Preparing a Child for a First Long Trip

Have your little ones been screaming for a trip to Disney World and you’ve finally decided to indulge them? Are you going halfway across the country to visit Aunt Martha? Whatever your reasons, you’re getting ready to take a long trip away from home, which, when traveling with children, can be a scary thing. One thing to remember is that the idea of leaving home and getting on a strange bus, train, plane, etc., is probably a lot scarier for them than the thought of traveling with unruly kids is for you.

Children, no matter what their sense of imagination, are very attached to their everyday experiences. If they’ve gone to see Grandma every day for seven years, the day they can’t go is bound to be a trauma. The same principle applies to vacations. If they’ve never gone so far from home, the idea is bound to be frightening. Although you may have a problem if a child becomes literally ill just riding in the car, these fears are usually easily calmed if you follow a few steps.

(1) Don’t become frustrated. Patience is always the best policy when dealing with overexcited or scared children. Especially if you’re traveling with a baby, consider letting him or her get used to a few rather long car rides. When he or she seems comfortable with longer distances, it’s time to consider making vacation plans.

(2) Take along a few invaluable “comfort toys.” Many children have a toy or object they are unexplainably attached to, and going on a week-long vacation without said toy can be grating on both parents’ and children’s nerves. Make sure to ask the child what toy or item is most important and make sure to either pack it in an easily accessible place or have the toy’s owner carry it. Whenever children become anxious or feel alone or uncertain, it’s always good to have something to clutch onto besides their parent. As long as the toy is not a huge fifty-foot stuffed gorilla, you should have no problem making room.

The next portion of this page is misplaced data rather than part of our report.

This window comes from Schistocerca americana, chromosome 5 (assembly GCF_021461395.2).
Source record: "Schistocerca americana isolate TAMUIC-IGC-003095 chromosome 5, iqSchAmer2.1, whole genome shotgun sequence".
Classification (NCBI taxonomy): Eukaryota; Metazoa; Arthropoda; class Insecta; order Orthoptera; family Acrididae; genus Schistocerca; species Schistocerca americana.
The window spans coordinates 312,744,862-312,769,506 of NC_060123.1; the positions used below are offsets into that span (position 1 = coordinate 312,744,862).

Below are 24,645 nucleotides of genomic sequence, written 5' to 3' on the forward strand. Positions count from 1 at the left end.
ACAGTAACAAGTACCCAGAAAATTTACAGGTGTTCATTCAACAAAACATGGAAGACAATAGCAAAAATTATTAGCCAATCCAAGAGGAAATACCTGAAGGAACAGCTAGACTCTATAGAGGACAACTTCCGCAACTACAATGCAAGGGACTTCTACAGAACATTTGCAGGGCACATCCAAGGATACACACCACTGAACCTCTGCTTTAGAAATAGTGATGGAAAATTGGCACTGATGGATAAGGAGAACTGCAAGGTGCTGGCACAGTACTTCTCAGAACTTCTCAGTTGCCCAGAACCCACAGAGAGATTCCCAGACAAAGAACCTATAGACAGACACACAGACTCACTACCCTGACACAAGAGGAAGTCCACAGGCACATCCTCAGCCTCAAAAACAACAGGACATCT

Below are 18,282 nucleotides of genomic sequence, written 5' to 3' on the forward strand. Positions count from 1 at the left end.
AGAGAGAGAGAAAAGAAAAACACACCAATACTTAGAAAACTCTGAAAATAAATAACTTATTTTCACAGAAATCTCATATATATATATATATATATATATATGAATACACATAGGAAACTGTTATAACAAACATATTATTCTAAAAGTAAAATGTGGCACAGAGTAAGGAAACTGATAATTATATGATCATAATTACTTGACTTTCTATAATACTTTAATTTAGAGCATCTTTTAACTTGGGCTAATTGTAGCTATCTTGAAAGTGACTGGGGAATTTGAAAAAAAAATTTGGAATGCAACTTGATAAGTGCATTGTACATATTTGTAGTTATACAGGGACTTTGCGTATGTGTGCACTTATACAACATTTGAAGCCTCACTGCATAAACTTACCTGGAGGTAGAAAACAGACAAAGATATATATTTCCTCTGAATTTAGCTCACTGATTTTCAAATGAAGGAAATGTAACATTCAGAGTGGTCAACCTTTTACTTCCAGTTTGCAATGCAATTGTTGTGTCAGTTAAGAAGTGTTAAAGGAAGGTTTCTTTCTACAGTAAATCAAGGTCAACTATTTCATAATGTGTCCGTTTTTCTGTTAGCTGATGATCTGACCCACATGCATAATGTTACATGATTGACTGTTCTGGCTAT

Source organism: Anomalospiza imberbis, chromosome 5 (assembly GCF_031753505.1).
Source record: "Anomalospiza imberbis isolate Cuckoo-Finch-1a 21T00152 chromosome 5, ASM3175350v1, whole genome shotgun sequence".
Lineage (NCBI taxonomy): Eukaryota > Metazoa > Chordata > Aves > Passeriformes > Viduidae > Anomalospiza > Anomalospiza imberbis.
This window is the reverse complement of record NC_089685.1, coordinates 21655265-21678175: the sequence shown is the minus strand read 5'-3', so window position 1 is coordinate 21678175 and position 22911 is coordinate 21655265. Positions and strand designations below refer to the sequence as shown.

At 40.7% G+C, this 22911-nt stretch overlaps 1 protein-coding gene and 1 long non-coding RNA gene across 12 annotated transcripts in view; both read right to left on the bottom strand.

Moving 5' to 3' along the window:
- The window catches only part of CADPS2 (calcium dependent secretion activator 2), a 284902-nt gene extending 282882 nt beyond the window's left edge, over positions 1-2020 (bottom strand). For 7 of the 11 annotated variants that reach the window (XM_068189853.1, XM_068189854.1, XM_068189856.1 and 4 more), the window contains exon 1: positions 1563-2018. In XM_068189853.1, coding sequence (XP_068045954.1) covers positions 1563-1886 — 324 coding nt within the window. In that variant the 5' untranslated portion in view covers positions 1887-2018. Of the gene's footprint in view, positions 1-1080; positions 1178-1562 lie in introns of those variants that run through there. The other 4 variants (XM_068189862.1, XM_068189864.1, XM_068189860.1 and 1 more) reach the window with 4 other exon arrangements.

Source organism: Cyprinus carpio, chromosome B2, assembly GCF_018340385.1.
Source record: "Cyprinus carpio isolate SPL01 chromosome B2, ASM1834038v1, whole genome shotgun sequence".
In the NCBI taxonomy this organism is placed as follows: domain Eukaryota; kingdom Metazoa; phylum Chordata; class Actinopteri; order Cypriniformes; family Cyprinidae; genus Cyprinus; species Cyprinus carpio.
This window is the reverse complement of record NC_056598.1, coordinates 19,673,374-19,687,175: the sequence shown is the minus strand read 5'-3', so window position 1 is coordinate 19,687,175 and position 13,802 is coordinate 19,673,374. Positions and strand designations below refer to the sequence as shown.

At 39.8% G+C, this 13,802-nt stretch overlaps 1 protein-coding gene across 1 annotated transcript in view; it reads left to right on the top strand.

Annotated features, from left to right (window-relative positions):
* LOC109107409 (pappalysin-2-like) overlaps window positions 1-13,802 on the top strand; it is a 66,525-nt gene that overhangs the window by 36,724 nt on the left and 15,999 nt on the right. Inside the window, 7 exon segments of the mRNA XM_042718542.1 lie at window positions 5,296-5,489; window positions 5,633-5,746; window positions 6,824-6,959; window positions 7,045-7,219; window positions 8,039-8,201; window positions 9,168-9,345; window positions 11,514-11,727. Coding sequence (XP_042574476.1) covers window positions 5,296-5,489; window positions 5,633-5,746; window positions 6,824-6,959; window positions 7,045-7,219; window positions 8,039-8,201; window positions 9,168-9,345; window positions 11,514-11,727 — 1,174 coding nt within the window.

(3) Engage the child in fun activities. Children have less time to be scared or bored if parents keep up the tempo and make them see that a trip can be a fun thing. Bring along plenty of paper, both for family activities like license plate bingo, hangman, and tic-tac-toe, and, in the case of a child old enough to write or draw, a place to jot down whatever may come to mind. A calm, relaxed child will endure his or her first long trip with ease if attention is called to the fun aspect (and not so much the daunting task of driving or flying).

(4) If mishaps *do* happen (think airsick bag, aches and pains, flu, etc.) always be prepared. Children are fond of stopping at the restrooms often, or so it seems, so if you have a map that shows these places, mark them off. If you’re traveling a well-known route such as Route 66 or I-95, consider looking up an interstate guide and filling a notebook with restroom, lodging, and dining stops. When the “Mommy/Daddy, I have to go” question comes up, you’ll know exactly where to stop. Don’t be frustrated if kids have to stop often; it’s a fact of life, and sometimes slowing down on a road trip helps you to notice more around you.

(5) Let the child make some decisions. A child who isn’t allowed to plan *any* of the family vacation may resent being dragged along for it. This doesn’t mean you should allow your little one to choose every single thing you do (pizza for dinner every night isn’t an option!) but giving the child the opportunity to make a decision allows him or her to feel important and helpful. For instance, if the rest of the family would equally like Chinese or fried chicken for dinner, ask the child what his preference is. If you know he’s been longing to try out a certain restaurant once you’ve arrived at your destination, let him have his wish.

(6) One of the biggest problems kids may encounter is sleeping away from home. If they’ve slept in the same bed for as long as they can remember, the transition will be difficult to say the least. Here is where that special “comfort toy” will be particularly handy. Don’t forget to sit with the child, explaining that it’s okay if he or she can’t sleep. If children feel forced to fall asleep it will probably keep them awake longer.

By Lacie R. Schaeffer

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